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A nurse prepares to give a shot of the Sinopharm Covid-19 vaccine to Zimbabwean vice-president Constantino Chiwenga at a hospital in Harare on February 18, after Zimbabwe received 200,000 doses of the vaccine donated by China. Photo: AP

LettersChina’s coronavirus vaccine donation to Zimbabwe an example for wealthy nations to follow

  • Globalisation and technological advances mean no nation is safe from the coronavirus unless vaccination protection is available to all. Any ‘vaccine nationalism’ would be short-sighted
I refer to your article “ Chinese vaccines reach Zimbabwe as it receives its first Sinopharm doses” (February 15) regarding the recent donation of coronavirus vaccines to the African nation.

Due to technological advances and globalisation, the modern world is more interconnected than ever, with people able to potentially travel to any location in the world. Accordingly, we live in a society where health matters have taken on a global dimension, and the response to such matters should be on a global scale.

In the fight to quell the scourge of the Covid-19 pandemic, it is imperative that developed countries, and other countries that possess excess quantities of coronavirus vaccines, continue this trend of assisting the countries that have not yet begun national mass immunisation programmes.

Any “vaccine nationalism”, by which richer countries hoard vaccines to inoculate their own populations while poor countries wait their respective turn, would be both shortsighted and unethical.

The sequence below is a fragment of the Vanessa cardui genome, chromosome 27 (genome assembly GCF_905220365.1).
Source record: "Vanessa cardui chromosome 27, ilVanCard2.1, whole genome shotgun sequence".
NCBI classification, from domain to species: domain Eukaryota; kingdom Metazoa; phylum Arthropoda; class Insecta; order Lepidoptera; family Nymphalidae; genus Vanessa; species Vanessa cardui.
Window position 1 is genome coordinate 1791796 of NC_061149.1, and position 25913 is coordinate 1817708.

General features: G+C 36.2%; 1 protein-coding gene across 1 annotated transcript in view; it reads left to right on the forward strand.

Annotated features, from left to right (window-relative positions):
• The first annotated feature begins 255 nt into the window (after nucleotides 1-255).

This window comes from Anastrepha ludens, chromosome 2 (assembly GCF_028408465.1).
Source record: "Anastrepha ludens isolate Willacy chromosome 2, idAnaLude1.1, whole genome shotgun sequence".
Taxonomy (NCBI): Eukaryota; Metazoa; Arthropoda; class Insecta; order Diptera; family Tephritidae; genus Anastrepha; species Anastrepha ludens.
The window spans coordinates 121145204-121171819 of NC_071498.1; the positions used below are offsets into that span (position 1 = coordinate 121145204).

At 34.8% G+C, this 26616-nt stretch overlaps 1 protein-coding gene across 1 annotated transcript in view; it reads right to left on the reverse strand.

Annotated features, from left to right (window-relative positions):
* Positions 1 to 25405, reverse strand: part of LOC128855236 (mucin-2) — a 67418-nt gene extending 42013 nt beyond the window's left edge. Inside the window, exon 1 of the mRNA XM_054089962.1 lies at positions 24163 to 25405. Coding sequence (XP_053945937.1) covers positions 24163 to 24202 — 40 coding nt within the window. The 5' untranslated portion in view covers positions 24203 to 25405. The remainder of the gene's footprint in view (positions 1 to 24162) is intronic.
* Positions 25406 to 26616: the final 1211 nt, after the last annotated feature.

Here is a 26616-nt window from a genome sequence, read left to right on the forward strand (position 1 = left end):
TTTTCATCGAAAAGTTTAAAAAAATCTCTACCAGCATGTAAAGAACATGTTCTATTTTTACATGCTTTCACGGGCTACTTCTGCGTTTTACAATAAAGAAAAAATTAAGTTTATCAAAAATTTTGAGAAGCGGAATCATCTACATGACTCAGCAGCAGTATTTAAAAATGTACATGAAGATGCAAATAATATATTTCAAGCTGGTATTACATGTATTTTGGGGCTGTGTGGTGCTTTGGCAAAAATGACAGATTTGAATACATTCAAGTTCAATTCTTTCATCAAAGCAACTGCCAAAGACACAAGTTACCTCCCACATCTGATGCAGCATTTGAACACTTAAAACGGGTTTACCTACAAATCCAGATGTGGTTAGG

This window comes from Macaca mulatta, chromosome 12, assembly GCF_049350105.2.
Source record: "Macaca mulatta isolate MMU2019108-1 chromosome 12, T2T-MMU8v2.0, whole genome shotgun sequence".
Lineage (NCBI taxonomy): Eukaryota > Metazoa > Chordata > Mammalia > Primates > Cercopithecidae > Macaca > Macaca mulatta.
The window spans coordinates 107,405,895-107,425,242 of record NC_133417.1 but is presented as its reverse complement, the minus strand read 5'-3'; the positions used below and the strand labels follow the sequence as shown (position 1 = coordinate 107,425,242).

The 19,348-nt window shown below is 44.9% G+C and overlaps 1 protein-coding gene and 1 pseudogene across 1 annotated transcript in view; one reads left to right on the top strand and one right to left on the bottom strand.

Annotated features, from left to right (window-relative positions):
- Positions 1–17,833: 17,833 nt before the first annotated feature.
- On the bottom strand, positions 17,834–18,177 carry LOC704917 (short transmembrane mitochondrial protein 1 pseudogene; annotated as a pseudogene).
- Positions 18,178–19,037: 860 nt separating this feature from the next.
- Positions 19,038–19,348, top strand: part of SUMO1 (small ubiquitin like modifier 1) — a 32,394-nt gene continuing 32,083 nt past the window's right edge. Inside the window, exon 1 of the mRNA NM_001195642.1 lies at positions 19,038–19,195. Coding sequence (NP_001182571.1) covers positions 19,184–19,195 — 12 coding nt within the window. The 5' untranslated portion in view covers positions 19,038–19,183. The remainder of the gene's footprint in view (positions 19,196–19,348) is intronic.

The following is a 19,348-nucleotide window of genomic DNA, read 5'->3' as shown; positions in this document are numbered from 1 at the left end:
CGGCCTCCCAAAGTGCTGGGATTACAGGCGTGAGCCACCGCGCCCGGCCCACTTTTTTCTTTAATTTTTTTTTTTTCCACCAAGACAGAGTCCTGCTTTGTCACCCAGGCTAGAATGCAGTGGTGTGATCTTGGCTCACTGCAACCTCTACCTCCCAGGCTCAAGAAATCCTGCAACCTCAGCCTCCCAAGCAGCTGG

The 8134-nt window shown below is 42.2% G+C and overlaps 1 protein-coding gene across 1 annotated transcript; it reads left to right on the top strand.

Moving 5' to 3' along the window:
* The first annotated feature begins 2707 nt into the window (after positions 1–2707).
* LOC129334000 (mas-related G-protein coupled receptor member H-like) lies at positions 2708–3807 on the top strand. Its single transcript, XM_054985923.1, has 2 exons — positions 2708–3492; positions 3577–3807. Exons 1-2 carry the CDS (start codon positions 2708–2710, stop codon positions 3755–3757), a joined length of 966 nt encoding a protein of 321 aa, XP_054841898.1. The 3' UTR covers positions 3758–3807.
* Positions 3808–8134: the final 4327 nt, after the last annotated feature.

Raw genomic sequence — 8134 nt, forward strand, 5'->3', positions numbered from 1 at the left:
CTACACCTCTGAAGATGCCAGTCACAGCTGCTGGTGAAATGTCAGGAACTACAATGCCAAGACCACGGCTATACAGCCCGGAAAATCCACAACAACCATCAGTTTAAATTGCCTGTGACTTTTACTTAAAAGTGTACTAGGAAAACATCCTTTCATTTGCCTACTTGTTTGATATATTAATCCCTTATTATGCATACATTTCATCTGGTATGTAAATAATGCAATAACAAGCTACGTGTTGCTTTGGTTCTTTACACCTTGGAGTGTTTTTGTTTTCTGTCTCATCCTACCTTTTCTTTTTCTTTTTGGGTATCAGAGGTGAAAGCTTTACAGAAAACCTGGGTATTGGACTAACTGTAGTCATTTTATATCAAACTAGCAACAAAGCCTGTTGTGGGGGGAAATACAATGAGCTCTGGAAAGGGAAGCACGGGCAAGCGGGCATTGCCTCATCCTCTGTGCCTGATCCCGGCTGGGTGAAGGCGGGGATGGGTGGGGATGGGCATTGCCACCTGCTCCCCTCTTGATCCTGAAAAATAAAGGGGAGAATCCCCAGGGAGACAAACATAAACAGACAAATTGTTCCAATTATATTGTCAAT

Pakistan starts Covid-19 vaccine drive with over 500,000 jabs donated by China

Pakistan starts Covid-19 vaccine drive with over 500,000 jabs donated by China
By all means, governments should primarily focus on the safety and well-being of their own populations, but they would be fooling themselves if they believed they would not be affected by the dire vaccine situation in other countries. The heightened danger of even more contagious variants emerging in countries lacking access to vaccines, coupled with the interconnectedness of the modern world, ensures that no country is truly safe until every country has enacted a viable vaccination programme.

What if Covid-19 vaccines aren’t enough for herd immunity?

It is of paramount importance that the world does not become engulfed by vaccine inequality. Otherwise, the global impact of the pandemic will certainly be prolonged.

William Kerr-Phillips, Kowloon Tong